Well, not really alone, but that’s a detail.
Developer: Bithell Games
Publisher: Bithell games
Platforms: Microsoft Windows (reviewed), OS X, Linux, PS 3, PS 4, PS Vita, Xbox Once, Wii U, Android, iOS
Available on: Steam
I feel like this game serves as a nice contrast to the previous game I’ve played, Dear Esther. It really highlights that you don’t need the prettiest graphics in the world to tell an emotionally engaging story.
While Esther managed to wallow in its narrative without ever drawing me into it in spite of its gorgeous scenery, Thomas was able to make me care about a bunch of colored rectangles. This is the ultimate difference between good and bad video game writing. That, and the fact that the mechanics actually support the narrative instead of being a grudgingly accepted necessity of something being considered a game.
Each of the rectangles has a very clearly defined character and their abilities and shapes reflect their characters. This is interactive storytelling done right, because you end up using these characters in ways that feel congruent with their personalities. I’d even go so far and wager that this game does better character “roleplaying” than most RPGs, since their mechanics and abilities are so tightly intertwined with who they are. It’s an intriguing game that manages to take simple mechanics used in tons of Flash games – this having been one at some point in the past as well – and make them evocative in and of themselves. And I remind you, these are mere rectangles we’re talking about, they have no faces and they never speak themselves.
This is obviously helped with the excellent narration. And I know that in recent times, narration has become a go-to element for young indie developers in an attempt to connect on a more profound way with the player. Basically every walking simulator has narration and you could probably name half a dozen games as well just off the top of your head. But this is one of those cases where the narration intensifies the storytelling experience. It’s not used merely for expository purposes, it’s an integral part of the game.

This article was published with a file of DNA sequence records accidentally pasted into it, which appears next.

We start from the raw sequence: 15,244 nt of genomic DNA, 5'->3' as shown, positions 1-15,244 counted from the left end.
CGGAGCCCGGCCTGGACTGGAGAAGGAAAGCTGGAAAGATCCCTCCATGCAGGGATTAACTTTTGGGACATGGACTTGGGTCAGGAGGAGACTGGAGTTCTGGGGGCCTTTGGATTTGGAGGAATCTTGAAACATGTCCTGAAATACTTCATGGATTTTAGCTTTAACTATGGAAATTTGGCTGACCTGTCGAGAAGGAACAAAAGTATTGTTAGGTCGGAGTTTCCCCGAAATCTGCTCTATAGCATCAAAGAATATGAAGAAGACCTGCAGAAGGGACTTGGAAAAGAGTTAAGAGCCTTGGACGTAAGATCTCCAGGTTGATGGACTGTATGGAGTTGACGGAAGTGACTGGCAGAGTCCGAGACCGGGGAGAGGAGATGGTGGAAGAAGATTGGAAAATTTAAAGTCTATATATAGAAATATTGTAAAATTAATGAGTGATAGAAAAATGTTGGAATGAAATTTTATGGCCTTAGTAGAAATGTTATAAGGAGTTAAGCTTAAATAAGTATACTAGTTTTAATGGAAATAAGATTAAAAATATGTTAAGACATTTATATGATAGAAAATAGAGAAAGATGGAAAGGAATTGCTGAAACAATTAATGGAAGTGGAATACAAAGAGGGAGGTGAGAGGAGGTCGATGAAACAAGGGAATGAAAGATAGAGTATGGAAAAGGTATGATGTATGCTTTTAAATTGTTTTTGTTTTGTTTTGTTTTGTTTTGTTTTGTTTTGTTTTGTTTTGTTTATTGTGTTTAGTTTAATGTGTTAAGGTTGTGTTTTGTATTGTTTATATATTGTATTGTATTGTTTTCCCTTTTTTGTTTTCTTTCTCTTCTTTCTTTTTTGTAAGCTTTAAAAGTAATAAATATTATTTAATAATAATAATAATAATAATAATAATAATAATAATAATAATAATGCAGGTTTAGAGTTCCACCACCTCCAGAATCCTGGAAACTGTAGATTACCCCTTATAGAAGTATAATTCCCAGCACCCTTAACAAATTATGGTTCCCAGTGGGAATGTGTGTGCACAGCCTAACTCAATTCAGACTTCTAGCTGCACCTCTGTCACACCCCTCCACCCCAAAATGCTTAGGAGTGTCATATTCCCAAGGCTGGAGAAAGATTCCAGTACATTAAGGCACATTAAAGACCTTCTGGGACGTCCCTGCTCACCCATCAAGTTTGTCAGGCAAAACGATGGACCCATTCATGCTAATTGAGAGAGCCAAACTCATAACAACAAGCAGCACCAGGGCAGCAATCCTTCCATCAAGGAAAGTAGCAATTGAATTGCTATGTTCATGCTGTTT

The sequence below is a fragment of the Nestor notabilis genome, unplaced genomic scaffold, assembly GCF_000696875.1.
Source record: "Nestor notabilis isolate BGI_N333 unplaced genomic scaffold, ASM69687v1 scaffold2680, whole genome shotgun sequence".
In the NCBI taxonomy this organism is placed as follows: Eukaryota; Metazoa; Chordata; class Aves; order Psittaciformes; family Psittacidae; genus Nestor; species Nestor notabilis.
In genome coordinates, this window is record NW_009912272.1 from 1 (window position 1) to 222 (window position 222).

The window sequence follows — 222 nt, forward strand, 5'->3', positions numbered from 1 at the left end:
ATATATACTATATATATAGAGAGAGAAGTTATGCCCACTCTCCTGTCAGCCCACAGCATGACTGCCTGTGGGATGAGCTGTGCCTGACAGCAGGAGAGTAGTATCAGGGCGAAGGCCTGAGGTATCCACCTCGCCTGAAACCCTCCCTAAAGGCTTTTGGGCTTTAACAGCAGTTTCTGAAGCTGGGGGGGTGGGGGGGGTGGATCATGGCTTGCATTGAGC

That is not to say that I consider this game perfect. I feel like it’s a bit too long for its own good, even at barely 3 hours. The mechanics are fairly simple to understand and a few of the puzzles seem like Mike Bithell (am I the only one who desperately wants his name to be pronounced bit-hell?) is stretching the content to achieve an even 10 levels per level set to present 100 levels to the player. And certain levels can get a little frustrating as well. Some start off by showing you where you need to bring each of the characters, but some don’t and as a result it can get disorienting when you’ve managed to get one character to their goal and realize that you’ll be needing its unique mechanic to advance with a different character. I would’ve loved an option to zoom out and see the entire level at once with the goals highlighted.
But I don’t want to end this critique on a negative note so I’ll say that the soundtrack deserves special mention, since it so very nicely supports the narrative of the game and the personalities of the characters. It’s a gorgeous mix of orchestrated sounds and chiptune music that serve as the icing on the cake. While the Thomas Was Alone might not be perfect, it’s still a pretty damn excellent game regardless of its very few faults.